In KS1, pupils begin their journey towards becoming a functional reader through pre-phoncis activities, such as learning to listen and identifying a range of environment sounds. This can be done within the class by matching a sound to an object e.g. animal sound to animal or even during outdoor learning sessions to identify sounds in the environment. Pupils will then progress to matching sounds to pictures and symbols. Once secure, students access the Read, Write Inc (RWI) programme. Pupils are also provided with many opportunities to develop to mark make using a variety of tools and media. Pupils in Pink Class regularly take part in Write Dance which aims to develop the fine-motor skills required for pre-writing. Those students who access RWI will develop writing and basic comprehension skills as part of the programme. Some pupils struggle with mark making due to their physical needs and assistive technologies such as iPad apps can support students to become more independent.

You can view our current 3-year rolling programme of stories below.


Please click here for the Sharing a Shell Curriculum Map.

Expressive Arts

Music and Art activities are linked to the story being covered. Students respond well to familiar songs during circle-time activities and are encouraged to choose their favourite songs using a variety of communication strategies. Opportunities are provided for students to explore different materials and techniques when creating artwork. There is a significant cross-over between many strands of the curriculum throughout many activities. For example, a painting or craft activity may include the Expressive Arts but can also be linked to Physical Development of fine motor skills. Adults model many of these activities to encourage students to try new things.

Understanding of The World

Pupils are supported to become familiar with their new classroom and their wider school environment. Pupils have transitional walks around the school on a regular basis, where they become more familiar with other adults and enhance their independence skills. Pupils meet key members of staff that help them such as those at reception, school kitchen and offices. Students also have universal access to small world resources and role-play areas where they can dress up in different job roles such as the police, fire-fighters, chefs etc. All pupils have class-based responsibilities which include helping to tidy up, putting rubbish in the bin, returning plates to the sink etc. All these activities instil an early understanding of the world of work. Outdoor learning is a significant part of the curriculum and pupils have regular sessions delivered by our specialist Forest School Leader within our dedicated outdoor space. This is where pupils can also learn about plants, animals, weather, experiment and explore. As part of our Adventure curriculum, pupils will also take part in visits linked to the current story theme and in the Summer Term take on the ‘Rock Park Ramble’.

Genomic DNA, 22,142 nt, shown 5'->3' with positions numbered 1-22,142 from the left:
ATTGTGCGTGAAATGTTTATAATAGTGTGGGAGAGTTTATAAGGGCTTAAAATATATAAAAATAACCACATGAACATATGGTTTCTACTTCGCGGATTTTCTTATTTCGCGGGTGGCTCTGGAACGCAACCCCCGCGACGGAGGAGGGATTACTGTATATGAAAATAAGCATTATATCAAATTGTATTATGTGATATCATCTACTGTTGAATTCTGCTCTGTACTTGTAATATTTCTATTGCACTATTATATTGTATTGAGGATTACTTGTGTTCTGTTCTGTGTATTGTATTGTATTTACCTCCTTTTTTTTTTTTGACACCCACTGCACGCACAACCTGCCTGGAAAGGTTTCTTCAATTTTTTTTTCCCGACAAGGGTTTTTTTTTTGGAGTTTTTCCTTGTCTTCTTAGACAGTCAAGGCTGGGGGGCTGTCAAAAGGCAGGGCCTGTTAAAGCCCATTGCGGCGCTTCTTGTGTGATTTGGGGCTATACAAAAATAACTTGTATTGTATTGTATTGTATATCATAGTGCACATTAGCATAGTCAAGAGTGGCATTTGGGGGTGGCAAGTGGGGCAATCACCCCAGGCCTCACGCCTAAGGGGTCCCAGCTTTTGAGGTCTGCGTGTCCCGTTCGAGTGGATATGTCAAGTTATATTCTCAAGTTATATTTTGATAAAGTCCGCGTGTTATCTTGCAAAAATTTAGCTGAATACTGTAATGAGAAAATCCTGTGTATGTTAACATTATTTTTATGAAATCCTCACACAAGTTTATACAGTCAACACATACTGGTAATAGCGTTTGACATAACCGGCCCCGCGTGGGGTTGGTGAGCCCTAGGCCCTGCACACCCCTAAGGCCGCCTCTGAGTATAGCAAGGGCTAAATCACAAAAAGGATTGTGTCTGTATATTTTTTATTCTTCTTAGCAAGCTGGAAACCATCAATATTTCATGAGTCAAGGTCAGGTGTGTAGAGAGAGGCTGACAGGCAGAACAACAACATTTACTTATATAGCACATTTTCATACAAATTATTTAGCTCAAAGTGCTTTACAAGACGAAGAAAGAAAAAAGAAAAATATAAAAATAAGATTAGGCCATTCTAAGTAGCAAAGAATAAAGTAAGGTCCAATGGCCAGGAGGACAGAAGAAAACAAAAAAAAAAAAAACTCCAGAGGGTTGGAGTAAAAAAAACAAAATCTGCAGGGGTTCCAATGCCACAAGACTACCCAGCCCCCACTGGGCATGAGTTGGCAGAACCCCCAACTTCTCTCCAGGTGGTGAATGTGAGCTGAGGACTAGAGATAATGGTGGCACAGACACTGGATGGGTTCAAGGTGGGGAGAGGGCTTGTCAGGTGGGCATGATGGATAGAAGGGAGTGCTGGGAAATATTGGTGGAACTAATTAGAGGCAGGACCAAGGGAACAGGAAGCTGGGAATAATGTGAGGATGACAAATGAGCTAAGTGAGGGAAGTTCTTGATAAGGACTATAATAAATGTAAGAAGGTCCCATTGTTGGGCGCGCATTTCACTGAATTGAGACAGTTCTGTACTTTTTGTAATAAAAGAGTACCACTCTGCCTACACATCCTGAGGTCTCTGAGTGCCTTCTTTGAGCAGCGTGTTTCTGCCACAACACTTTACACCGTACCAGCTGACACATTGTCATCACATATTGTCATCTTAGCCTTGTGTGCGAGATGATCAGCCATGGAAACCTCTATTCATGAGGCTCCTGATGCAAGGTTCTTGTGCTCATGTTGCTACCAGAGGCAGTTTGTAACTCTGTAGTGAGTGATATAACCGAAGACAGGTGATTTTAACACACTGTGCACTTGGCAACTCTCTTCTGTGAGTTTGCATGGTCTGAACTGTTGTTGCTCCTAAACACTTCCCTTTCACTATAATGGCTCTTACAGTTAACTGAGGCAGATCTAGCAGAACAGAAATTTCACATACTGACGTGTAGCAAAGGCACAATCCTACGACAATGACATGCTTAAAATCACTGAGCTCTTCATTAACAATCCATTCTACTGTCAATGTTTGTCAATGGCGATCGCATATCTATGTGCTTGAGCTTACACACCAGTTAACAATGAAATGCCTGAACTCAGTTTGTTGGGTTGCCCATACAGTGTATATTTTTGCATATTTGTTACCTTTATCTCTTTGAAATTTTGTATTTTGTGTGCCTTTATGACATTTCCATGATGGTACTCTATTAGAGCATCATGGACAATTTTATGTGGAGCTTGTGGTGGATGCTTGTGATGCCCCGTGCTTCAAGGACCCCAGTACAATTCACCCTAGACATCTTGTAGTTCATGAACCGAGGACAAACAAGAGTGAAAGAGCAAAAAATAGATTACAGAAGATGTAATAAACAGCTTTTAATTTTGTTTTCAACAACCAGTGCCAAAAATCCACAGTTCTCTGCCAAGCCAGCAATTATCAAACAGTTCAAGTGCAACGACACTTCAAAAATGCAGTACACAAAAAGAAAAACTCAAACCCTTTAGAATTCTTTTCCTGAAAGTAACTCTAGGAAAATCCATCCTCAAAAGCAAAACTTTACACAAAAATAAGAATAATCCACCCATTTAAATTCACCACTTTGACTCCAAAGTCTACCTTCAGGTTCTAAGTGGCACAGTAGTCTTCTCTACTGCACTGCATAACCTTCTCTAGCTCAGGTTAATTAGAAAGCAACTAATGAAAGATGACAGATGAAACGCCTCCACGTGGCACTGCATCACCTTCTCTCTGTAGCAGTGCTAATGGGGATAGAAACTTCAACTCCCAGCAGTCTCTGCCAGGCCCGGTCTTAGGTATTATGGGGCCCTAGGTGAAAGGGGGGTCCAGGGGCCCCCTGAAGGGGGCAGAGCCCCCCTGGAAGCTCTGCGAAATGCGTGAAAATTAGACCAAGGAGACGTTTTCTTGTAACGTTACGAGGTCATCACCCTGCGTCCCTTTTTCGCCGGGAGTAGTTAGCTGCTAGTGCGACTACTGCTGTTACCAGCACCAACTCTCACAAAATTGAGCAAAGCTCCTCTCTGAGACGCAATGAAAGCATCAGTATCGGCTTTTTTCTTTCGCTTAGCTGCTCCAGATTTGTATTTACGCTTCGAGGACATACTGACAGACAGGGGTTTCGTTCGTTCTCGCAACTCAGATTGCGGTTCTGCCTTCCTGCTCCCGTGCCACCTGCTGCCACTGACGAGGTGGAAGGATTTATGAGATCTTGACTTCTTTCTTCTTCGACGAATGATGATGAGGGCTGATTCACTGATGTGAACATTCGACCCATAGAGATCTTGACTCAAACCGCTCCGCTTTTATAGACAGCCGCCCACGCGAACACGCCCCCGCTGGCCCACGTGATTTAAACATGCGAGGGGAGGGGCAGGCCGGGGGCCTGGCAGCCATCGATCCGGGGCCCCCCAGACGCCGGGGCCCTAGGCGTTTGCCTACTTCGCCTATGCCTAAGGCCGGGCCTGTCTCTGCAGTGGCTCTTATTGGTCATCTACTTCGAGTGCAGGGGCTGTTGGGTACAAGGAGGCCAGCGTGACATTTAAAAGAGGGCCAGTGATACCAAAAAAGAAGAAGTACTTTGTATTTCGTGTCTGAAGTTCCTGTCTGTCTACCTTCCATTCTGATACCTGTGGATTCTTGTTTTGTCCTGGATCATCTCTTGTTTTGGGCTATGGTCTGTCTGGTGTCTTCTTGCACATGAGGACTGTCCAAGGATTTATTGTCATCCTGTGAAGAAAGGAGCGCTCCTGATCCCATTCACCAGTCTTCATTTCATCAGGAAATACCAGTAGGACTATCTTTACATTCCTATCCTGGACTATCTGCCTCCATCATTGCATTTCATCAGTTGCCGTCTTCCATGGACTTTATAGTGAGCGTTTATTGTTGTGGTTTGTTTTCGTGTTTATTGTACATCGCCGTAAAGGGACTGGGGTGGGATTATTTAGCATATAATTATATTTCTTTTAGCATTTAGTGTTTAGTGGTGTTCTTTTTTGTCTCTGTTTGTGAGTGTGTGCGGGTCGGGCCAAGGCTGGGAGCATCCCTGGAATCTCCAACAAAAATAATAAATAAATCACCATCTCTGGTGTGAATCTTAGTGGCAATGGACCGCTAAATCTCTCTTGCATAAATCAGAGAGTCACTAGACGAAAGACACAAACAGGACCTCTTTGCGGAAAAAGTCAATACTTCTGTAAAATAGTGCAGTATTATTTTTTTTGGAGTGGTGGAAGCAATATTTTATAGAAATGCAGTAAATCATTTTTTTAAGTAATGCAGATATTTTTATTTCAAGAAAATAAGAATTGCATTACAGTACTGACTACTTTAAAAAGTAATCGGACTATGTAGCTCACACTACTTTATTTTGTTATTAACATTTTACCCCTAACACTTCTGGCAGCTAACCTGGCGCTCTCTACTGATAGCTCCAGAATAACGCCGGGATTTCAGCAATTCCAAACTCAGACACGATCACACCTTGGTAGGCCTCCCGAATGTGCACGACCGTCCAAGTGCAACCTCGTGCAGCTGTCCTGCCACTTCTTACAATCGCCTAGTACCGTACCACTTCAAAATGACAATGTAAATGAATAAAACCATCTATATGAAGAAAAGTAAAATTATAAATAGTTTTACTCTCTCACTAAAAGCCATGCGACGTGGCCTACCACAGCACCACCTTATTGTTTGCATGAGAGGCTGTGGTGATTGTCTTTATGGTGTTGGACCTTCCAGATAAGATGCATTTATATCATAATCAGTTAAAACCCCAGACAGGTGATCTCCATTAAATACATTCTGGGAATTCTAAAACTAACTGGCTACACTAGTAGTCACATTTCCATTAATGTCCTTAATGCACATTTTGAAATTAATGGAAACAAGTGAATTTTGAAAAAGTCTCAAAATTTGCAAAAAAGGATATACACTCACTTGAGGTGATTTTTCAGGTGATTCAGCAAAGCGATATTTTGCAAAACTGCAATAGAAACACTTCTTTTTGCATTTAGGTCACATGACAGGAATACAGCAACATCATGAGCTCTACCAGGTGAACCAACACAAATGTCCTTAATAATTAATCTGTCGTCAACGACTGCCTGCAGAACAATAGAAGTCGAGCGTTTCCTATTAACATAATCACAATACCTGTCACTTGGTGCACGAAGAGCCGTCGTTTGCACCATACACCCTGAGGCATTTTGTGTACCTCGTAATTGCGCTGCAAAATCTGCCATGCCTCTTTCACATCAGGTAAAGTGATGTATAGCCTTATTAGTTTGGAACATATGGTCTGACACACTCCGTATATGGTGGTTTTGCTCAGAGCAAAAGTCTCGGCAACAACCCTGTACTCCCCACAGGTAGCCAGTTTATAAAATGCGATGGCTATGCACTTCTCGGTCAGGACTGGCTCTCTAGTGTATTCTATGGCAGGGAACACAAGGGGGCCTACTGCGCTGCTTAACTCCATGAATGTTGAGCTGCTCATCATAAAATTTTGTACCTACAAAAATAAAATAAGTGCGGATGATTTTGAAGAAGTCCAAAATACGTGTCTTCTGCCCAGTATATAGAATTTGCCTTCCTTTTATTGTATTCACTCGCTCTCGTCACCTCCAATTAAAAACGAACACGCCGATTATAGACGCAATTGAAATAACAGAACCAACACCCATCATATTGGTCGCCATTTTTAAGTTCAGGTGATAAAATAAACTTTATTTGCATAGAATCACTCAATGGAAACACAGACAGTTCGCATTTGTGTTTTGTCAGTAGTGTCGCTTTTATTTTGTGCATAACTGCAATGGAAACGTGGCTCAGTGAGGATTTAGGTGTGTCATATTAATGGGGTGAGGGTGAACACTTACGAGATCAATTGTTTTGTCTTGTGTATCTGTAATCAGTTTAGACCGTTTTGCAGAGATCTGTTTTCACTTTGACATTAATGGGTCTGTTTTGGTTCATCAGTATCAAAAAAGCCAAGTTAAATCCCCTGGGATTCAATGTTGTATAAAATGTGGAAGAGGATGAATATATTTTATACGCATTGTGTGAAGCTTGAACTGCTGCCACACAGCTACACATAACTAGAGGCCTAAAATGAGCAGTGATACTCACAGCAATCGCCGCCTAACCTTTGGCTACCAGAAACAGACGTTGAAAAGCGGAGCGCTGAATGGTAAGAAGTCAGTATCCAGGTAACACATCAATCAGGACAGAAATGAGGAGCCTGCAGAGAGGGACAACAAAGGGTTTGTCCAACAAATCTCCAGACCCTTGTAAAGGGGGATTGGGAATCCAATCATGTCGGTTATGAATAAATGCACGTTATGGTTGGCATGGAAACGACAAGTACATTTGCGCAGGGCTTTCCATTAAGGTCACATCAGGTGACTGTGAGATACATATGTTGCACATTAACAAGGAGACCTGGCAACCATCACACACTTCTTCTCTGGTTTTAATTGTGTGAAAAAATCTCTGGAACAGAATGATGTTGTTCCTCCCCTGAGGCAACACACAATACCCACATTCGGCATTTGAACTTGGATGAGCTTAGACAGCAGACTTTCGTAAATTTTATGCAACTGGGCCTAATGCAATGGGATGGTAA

Impact (How do we know it is working well?)

Pupils are assessed against their individual PLG (Personal Learning Goals) termly and their EHCP targets annually. In addition to this, we have developed our own assessment systems for measuring progress in core subjects. Evidence is also collected against the EYFS areas of learning on EfL alongside professional commentary. The reception baseline assessment is completed for all reception aged children.

By the end of Key Stage 1 we want our pupils to: 

  • Make progress in their communication and interaction skills in order to be understood by significant people around them.
  • Develop a love of reading and writing and build their knowledge and skills in core areas of the curriculum.
  • Become confident and engaged members of the school community and be able to transition around the school with confidence.
  • Learn to explore their wider community and experience all that this has to offer.
  • Grow their self-esteem and develop their wellbeing and ensure they feel secure.
  • Build positive and meaningful relationships, by managing and expressing their emotions positively.
  • Make healthy choices and be physical active, through encouraging purposeful play and the development motor skills.
  • Become as independent as possible by managing their own personal care, toileting, dressing, handwashing and eating.